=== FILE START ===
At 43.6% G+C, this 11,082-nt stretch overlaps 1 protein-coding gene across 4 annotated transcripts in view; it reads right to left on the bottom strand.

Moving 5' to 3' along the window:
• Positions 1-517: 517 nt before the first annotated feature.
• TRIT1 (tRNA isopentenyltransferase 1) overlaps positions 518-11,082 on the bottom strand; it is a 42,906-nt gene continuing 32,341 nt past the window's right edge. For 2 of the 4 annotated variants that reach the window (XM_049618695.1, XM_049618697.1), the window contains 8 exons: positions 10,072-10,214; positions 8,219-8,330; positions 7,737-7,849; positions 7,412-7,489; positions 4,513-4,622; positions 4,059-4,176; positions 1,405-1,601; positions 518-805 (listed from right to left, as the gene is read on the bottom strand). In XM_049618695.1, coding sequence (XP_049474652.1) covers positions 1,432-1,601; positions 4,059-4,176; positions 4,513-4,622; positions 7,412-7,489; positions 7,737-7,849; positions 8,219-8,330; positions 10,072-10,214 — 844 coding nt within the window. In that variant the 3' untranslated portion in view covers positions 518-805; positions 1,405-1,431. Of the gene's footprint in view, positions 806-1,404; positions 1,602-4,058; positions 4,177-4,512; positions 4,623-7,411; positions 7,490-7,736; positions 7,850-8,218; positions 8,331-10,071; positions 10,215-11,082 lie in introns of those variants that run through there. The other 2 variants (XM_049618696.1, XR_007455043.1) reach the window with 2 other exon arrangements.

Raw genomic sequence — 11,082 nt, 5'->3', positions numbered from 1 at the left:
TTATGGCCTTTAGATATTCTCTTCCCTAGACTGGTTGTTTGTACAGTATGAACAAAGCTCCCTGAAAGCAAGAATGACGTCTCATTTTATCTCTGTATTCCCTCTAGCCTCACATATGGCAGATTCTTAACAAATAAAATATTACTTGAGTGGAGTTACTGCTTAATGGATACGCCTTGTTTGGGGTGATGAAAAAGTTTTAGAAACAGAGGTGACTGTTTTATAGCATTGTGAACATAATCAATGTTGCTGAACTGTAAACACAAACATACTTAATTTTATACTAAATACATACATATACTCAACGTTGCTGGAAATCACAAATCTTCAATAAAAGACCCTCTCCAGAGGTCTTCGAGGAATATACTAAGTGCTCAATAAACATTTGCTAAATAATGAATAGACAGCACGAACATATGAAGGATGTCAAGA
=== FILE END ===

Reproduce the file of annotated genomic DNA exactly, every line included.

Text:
At 43.6% G+C, this 11,082-nt stretch overlaps 1 protein-coding gene across 4 annotated transcripts in view; it reads right to left on the bottom strand.

Moving 5' to 3' along the window:
• Positions 1-517: 517 nt before the first annotated feature.
• TRIT1 (tRNA isopentenyltransferase 1) overlaps positions 518-11,082 on the bottom strand; it is a 42,906-nt gene continuing 32,341 nt past the window's right edge. For 2 of the 4 annotated variants that reach the window (XM_049618695.1, XM_049618697.1), the window contains 8 exons: positions 10,072-10,214; positions 8,219-8,330; positions 7,737-7,849; positions 7,412-7,489; positions 4,513-4,622; positions 4,059-4,176; positions 1,405-1,601; positions 518-805 (listed from right to left, as the gene is read on the bottom strand). In XM_049618695.1, coding sequence (XP_049474652.1) covers positions 1,432-1,601; positions 4,059-4,176; positions 4,513-4,622; positions 7,412-7,489; positions 7,737-7,849; positions 8,219-8,330; positions 10,072-10,214 — 844 coding nt within the window. In that variant the 3' untranslated portion in view covers positions 518-805; positions 1,405-1,431. Of the gene's footprint in view, positions 806-1,404; positions 1,602-4,058; positions 4,177-4,512; positions 4,623-7,411; positions 7,490-7,736; positions 7,850-8,218; positions 8,331-10,071; positions 10,215-11,082 lie in introns of those variants that run through there. The other 2 variants (XM_049618696.1, XR_007455043.1) reach the window with 2 other exon arrangements.

Raw genomic sequence — 11,082 nt, 5'->3', positions numbered from 1 at the left:
TTATGGCCTTTAGATATTCTCTTCCCTAGACTGGTTGTTTGTACAGTATGAACAAAGCTCCCTGAAAGCAAGAATGACGTCTCATTTTATCTCTGTATTCCCTCTAGCCTCACATATGGCAGATTCTTAACAAATAAAATATTACTTGAGTGGAGTTACTGCTTAATGGATACGCCTTGTTTGGGGTGATGAAAAAGTTTTAGAAACAGAGGTGACTGTTTTATAGCATTGTGAACATAATCAATGTTGCTGAACTGTAAACACAAACATACTTAATTTTATACTAAATACATACATATACTCAACGTTGCTGGAAATCACAAATCTTCAATAAAAGACCCTCTCCAGAGGTCTTCGAGGAATATACTAAGTGCTCAATAAACATTTGCTAAATAATGAATAGACAGCACGAACATATGAAGGATGTCAAGA